Monterey Bay Aquarium Research Institute
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eye in the sea cameraLook around on land, and you can see life everywhere. But it’s a different story down in the deep ocean. There are still plenty of animals around, but deeper than about 200 m (660 feet) there’s no light left to see them. Instead, light comes from the sea creatures themselves. More than 90 percent of them give off faint bluish flashes and glows, called bioluminescence, that seem unearthly to visitors from dry land.

When looking around in the dark, it’s natural to use a flashlight, and that’s how most research in the deep sea is done: cruising in a submarine behind bright headlights. But it’s not a great way to find shy creatures, which can dodge out of the way of the loud, glaring sub. By taking the opposite approach – sitting quietly and watching in the dark – ORCA Eye-in-the-Sea lets creatures come to it.

The basic design is a very sensitive black-and-white video camera mounted on an aluminum tripod. The camera amplifies stray photons of light to create images we can see. The seafloor around MARS is so deep and dark that a nearby bioluminescent animal can light up the screen almost as if it were a cruise ship passing at night.

The camera is focused on a spot about 2 meters (6 feet) away and can see an area about 2 m wide. Extra illumination is provided by powerful red lights that are invisible to most sea creatures. The added light helps in identifying animals by making their non-luminescent parts visible.

ORCA Eye-in-the-Sea can lure curious animals into view in one of two ways: by offering bait or by grabbing their attention using an electronic flashing jellyfish lure. Scientists plan to soon add a high-resolution color camera (with powerful flash) that they can trigger remotely when something interesting swims into view.

ORCA Eye-in-the-Sea Video | Back to top

EITS Video
Click on the thumbnail to access some archived video footage from the recent deployment of ORCA Eye-in-the-Sea in the Monterey Canyon. Then use the activities to incorporate these videos into your instruction!

ORCA Eye-in-the-Sea Activities | Back to top

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Critter Characteristics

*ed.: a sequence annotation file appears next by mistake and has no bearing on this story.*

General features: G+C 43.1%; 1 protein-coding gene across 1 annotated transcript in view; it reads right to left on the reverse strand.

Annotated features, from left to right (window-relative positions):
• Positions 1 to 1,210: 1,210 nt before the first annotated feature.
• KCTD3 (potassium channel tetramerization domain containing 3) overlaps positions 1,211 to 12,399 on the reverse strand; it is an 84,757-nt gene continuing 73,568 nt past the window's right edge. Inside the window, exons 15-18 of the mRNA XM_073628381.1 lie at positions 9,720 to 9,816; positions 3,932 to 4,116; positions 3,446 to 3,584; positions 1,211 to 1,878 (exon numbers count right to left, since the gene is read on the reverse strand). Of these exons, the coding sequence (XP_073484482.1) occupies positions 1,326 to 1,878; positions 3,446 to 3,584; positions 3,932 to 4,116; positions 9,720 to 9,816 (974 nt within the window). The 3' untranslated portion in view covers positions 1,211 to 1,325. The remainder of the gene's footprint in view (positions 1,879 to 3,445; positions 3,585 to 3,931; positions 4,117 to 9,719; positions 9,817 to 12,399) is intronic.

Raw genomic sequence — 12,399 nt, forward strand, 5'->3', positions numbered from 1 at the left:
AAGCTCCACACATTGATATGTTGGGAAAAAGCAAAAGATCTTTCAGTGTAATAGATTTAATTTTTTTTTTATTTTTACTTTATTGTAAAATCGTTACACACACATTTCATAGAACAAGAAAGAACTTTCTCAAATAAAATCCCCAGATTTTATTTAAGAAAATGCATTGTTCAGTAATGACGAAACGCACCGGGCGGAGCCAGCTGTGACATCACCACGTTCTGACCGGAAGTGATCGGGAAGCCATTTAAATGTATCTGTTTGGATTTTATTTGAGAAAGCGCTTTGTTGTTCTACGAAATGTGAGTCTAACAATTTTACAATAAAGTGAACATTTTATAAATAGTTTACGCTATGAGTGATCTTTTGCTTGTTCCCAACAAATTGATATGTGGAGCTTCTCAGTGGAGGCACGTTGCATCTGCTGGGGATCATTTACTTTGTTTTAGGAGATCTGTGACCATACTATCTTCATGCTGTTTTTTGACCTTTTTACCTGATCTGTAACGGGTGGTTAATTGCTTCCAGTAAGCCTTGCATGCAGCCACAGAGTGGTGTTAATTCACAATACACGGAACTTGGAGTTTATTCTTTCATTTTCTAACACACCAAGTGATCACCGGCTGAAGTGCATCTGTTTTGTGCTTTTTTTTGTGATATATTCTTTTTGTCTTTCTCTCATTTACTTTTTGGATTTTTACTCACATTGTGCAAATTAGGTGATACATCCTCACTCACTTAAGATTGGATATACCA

This activity encourages students to apply their knowledge of natural selection, ocean life, and ocean zones to observe and analyze the unique adaptations needed by organisms that exist in the deep ocean.
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Observing Deeply

Animals and plants have a great variety of body plans and internal structures that contribute to their being able to make or find food and reproduce. In this activity, students will use technology to explore how animals in the deep sea are adapted to living in that environment.
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Who’s New in the Deep Sea?

This activity helps familiarize students with the technology and methods scientists use to study the deep sea, and helps students make possible connections between organisms and their habitat.

ORCA Eye-in-the-Sea in the news | Back to top

TED—Edith Widder: Glowing life in an underwater world: (04/19/10)

Wired Science: (01/22/09)
Gallery: Robotic Sub Installs Deep-Sea Webcam

Wired Science : (01/21/09)
WiSci Tweets Live from a Monterey Bay Research Boat

PBS Nature Interview: (06/11/08)
The Beauty of Ugly—Interview with Dr. Edith Widder

Popular Mechanics: (May 2006)
A More Candid Underwater Camera

Science News for Kids: (12/12/07)
Eyes on the Depths

Nature News: (11/21/07)
Marine biology: Lights in the deep (09/28/05)
Scientists capture giant squid on camera

ORCA Eye-in-the-Sea Web Resources | Back to top

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Last updated: Sep. 14, 2011